My research concerns the impacts of human activity and Quaternary climate change on vegetation and landscapes of tropical Latin America, the Caribbean, and the southeastern U.S.  With collaborators and students from the University of Tennessee, other U.S. universities, and foreign universities and research centers, I have examined environmental changes that have occurred over time scales ranging from less than ten years to over 10,000 years.  Much of my work focuses on climate and landscape change over longer time scales, as reconstructed from analyses of pollen grains, charcoal fragments, diatoms, stable isotopes, and other proxy indicators in ancient lake and swamp sediments.  I have worked extensively in Costa Rica, where my students and collaborators and I have assembled datasets on prehistoric agriculture and fire and climate history in lowland rain forests, dry forests, and savannas, and on climate and fire history in montane oak forests and the shrub-dominated páramos that occur above the upper forest limit.  To provide a basis for the interpretation of pollen and diatom assemblages, we have studied modern lakes and their sediments at sites throughout the country.  I am also involved in several projects on environmental history in the Caribbean and tropical Atlantic region, in the Andean highlands of Ecuador, and in the Amazon lowlands of Ecuador, Peru, and Bolivia.  At some of these sites we are investigating tree-ring evidence of environmental history along with evidence from sediment and soils.  I am also very interested in fire ecology, and have carried out research on the impact of recent fires on highland páramo vegetation in Costa Rica and on shrublands and pine forests in the mountains of the Dominican Republic.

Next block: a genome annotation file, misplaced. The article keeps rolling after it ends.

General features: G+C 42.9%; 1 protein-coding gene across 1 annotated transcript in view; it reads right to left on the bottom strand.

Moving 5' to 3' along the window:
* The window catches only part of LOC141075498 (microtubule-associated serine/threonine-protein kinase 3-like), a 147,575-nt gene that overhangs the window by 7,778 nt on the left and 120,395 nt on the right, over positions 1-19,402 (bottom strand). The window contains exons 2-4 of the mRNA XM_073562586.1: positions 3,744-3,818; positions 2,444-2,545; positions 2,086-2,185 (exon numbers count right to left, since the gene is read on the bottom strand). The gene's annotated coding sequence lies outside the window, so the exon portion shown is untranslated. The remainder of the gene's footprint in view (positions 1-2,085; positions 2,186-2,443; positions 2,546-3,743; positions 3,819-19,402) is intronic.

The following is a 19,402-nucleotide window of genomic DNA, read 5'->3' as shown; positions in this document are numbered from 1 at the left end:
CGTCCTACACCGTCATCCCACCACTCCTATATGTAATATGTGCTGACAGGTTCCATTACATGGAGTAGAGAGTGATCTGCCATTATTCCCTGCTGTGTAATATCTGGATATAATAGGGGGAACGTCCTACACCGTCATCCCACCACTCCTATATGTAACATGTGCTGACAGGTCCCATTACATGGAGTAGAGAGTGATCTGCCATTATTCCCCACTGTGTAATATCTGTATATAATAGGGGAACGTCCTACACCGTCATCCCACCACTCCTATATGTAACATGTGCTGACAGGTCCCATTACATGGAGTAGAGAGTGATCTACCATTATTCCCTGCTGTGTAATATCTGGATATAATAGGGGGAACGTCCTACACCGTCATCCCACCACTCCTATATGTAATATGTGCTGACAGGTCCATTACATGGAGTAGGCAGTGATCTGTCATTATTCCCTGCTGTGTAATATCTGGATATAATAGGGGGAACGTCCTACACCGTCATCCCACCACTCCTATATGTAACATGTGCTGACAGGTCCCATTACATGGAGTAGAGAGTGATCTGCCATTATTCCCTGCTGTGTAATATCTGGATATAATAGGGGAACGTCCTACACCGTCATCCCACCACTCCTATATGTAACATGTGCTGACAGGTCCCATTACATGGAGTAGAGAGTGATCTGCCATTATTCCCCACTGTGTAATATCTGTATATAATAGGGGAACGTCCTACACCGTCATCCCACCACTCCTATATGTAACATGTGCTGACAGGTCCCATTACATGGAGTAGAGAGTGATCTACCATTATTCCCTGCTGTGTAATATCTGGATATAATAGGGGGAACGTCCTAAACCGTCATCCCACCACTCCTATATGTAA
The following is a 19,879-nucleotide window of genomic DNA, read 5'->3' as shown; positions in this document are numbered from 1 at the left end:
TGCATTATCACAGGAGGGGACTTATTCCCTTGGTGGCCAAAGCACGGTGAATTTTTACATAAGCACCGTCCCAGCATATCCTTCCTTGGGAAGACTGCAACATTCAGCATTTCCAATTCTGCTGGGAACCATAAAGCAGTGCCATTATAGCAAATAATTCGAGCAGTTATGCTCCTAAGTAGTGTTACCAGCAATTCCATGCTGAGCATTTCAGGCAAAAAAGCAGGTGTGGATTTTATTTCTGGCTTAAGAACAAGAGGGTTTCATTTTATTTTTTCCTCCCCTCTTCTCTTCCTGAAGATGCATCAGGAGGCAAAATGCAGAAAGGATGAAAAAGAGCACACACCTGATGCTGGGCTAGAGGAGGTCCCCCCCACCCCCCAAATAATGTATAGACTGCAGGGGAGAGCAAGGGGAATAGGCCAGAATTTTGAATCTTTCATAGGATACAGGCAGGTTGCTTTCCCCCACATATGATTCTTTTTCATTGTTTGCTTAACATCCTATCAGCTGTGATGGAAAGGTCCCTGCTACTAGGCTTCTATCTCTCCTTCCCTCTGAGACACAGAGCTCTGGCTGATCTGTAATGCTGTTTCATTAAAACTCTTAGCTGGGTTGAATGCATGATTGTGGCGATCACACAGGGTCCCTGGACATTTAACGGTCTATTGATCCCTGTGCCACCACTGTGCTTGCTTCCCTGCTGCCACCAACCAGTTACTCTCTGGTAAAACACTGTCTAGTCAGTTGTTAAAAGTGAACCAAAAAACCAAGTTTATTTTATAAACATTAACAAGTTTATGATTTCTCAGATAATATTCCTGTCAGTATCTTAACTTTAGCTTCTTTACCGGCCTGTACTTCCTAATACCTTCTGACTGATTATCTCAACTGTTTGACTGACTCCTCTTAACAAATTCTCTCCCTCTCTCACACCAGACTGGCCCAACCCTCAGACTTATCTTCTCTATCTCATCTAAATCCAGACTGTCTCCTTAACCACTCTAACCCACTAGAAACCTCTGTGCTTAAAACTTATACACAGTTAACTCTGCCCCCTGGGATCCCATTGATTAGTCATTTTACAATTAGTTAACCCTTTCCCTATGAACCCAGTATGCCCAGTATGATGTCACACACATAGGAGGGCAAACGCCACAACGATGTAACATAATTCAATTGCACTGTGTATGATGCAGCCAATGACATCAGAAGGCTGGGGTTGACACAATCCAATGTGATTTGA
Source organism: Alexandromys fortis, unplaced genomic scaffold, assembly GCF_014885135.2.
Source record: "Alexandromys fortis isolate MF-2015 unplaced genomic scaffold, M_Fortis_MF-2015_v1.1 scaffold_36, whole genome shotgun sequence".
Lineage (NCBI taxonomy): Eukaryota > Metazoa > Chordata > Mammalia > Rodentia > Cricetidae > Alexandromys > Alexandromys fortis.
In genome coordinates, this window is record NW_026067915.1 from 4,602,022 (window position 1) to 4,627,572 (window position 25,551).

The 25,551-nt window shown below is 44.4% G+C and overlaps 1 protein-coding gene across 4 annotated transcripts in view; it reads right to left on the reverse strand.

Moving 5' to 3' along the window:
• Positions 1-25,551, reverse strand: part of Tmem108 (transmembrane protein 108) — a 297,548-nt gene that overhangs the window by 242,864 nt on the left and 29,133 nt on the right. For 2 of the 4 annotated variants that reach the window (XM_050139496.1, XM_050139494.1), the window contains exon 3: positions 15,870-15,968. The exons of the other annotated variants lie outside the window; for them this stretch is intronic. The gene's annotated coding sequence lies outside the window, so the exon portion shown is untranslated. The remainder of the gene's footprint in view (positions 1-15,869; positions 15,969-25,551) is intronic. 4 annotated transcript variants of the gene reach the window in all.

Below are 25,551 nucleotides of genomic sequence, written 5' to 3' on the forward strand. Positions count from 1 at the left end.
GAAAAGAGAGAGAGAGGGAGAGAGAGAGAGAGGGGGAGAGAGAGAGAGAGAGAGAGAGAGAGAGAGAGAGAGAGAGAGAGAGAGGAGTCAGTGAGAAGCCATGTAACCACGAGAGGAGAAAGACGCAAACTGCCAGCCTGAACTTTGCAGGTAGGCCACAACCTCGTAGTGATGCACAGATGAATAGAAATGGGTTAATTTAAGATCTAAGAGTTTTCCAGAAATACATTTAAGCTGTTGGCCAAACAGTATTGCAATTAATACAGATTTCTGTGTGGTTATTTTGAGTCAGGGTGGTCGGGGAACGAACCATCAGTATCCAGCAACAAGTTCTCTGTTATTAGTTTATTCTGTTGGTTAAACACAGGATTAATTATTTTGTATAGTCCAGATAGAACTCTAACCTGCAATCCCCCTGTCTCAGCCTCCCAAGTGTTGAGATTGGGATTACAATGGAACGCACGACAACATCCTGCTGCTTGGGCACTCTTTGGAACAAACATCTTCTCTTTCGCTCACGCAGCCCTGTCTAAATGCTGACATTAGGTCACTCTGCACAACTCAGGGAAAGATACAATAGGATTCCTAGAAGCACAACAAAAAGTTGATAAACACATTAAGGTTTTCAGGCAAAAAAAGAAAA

With Dr. Ken Orvis of the Department of Geography, I co-direct a suite of laboratories in the Science and Engineering Research Facility that together make up the Laboratory of Paleoenvironmental Research.  These include facilities for the study of ancient soils and sediments (and the plant and other fossils they contain) as recorders of past environmental conditions including past climate, vegetation, fire, and human history; of modern soils and sediments and their environmental relationships; and of modern and historic landscapes and climate.  The analysis and modeling of contemporary patterns and processes are of interest in their own right, and are also fundamental to our ability to understand evidence of past conditions preserved in soils and sediments and to apply this knowledge to questions of future global change.  The Laboratory of Paleoenvironmental Research originally included a small tree-ring lab, which was subsequently spun off and developed by Dr. Henri Grissino-Mayer into the Laboratory of Tree-Ring Science (of which Grissino-Mayer is Director and Dr. Orvis and I are Associate Directors).  The Laboratory of Paleoenvironmental Research collaborates with the Laboratory of Tree-Ring Science, with Dr. Claudia Mora’s Stable Isotope Lab, with other labs at UTK through the Global Environmental Change Research Group, and with laboratories at other universities and research centers. 

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